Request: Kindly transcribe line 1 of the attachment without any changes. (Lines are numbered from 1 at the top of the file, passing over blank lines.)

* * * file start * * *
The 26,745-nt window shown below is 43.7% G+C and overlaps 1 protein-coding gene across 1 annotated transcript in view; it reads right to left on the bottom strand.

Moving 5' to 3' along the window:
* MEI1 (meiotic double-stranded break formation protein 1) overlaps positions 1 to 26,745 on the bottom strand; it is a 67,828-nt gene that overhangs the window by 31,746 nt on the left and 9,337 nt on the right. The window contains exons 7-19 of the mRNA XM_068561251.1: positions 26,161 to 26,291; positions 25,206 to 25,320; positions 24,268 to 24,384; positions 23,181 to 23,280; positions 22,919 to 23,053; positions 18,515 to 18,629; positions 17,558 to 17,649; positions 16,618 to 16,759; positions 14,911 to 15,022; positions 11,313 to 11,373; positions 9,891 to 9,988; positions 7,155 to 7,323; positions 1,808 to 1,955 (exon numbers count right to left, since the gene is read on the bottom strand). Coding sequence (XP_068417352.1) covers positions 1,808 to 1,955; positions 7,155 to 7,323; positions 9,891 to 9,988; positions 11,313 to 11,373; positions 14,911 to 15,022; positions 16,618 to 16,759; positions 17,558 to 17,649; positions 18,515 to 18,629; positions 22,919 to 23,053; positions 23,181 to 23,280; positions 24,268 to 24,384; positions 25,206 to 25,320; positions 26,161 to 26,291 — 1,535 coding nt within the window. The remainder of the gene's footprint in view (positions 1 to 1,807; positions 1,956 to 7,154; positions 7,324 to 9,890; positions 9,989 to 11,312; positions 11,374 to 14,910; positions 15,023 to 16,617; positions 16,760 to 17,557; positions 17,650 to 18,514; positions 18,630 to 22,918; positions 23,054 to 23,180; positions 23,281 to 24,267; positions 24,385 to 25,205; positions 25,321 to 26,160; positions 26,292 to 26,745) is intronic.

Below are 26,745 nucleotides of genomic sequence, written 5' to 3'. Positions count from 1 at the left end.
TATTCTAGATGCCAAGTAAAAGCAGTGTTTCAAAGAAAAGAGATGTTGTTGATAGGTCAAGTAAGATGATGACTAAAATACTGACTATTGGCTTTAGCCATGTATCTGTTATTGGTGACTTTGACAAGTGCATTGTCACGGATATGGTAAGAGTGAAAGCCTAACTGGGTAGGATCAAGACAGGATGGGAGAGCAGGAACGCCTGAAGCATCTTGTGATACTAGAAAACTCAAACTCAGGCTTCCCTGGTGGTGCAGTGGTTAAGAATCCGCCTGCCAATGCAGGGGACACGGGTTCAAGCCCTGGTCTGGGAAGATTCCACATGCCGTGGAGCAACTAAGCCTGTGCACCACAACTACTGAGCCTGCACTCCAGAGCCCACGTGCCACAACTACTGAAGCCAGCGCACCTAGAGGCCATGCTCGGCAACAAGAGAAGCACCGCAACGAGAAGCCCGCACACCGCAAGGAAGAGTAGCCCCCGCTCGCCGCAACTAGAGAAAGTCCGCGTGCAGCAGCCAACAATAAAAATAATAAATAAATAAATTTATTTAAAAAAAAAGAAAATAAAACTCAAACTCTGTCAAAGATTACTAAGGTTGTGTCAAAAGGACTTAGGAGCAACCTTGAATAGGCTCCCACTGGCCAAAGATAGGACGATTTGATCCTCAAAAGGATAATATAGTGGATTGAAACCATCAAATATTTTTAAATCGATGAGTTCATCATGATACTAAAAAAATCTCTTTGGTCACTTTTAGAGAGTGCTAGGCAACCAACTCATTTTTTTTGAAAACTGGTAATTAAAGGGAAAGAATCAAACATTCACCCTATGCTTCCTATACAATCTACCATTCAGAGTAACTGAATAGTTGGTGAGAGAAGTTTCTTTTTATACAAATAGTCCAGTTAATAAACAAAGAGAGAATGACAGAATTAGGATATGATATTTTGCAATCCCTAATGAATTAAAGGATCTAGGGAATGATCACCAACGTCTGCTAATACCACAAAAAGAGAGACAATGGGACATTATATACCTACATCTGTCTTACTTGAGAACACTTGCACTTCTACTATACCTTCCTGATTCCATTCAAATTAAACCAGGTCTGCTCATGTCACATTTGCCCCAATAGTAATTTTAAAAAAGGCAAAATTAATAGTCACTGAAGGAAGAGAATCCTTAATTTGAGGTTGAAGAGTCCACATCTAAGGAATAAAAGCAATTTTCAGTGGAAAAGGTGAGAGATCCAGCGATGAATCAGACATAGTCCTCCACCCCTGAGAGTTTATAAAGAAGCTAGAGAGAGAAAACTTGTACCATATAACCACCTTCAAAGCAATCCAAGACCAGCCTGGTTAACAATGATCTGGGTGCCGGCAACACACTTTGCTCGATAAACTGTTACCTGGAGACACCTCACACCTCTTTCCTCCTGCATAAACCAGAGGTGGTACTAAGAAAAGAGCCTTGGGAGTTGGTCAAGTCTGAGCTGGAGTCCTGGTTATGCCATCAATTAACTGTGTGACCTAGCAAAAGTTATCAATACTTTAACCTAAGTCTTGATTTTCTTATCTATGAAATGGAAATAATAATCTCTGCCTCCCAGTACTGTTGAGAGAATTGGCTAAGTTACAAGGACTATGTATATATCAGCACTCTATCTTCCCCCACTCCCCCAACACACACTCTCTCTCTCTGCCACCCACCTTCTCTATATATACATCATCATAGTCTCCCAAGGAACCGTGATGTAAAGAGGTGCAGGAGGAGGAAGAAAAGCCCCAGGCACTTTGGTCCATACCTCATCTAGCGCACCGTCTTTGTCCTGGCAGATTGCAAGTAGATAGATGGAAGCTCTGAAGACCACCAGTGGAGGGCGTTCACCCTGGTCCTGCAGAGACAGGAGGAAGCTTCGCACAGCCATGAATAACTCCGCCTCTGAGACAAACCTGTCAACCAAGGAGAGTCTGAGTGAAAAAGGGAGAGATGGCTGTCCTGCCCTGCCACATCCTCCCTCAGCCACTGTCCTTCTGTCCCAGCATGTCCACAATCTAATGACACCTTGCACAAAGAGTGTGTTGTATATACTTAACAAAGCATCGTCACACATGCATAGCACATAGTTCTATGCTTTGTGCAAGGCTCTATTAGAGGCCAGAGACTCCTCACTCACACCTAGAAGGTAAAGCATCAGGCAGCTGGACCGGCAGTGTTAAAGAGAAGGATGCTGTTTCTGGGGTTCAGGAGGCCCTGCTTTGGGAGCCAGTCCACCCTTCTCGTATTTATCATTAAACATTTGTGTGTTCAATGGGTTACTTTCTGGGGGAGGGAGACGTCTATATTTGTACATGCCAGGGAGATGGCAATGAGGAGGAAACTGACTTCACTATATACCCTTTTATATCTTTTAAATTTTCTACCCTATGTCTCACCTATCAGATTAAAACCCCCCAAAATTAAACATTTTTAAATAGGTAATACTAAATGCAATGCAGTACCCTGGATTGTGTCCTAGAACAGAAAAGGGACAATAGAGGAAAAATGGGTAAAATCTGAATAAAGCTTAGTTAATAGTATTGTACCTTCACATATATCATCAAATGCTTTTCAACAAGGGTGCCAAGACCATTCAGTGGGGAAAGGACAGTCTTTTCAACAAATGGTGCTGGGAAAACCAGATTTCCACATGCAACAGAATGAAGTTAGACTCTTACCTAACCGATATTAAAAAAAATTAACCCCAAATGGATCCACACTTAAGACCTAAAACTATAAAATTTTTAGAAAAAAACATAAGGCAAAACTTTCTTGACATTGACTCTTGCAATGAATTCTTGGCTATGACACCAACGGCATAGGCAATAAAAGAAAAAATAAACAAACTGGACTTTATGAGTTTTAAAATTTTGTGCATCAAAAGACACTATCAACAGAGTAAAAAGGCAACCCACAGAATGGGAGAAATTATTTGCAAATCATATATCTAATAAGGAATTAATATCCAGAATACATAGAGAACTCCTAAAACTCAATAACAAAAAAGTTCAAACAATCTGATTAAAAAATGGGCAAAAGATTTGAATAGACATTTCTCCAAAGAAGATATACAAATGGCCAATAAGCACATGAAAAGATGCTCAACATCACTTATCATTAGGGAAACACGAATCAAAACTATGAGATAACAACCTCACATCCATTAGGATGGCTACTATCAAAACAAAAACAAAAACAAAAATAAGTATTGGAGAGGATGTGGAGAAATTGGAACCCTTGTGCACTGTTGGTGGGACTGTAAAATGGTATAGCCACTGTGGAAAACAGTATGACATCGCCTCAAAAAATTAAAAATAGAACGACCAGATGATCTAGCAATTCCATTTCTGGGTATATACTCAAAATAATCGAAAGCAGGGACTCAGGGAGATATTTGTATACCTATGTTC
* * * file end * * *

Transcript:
The 26,745-nt window shown below is 43.7% G+C and overlaps 1 protein-coding gene across 1 annotated transcript in view; it reads right to left on the bottom strand.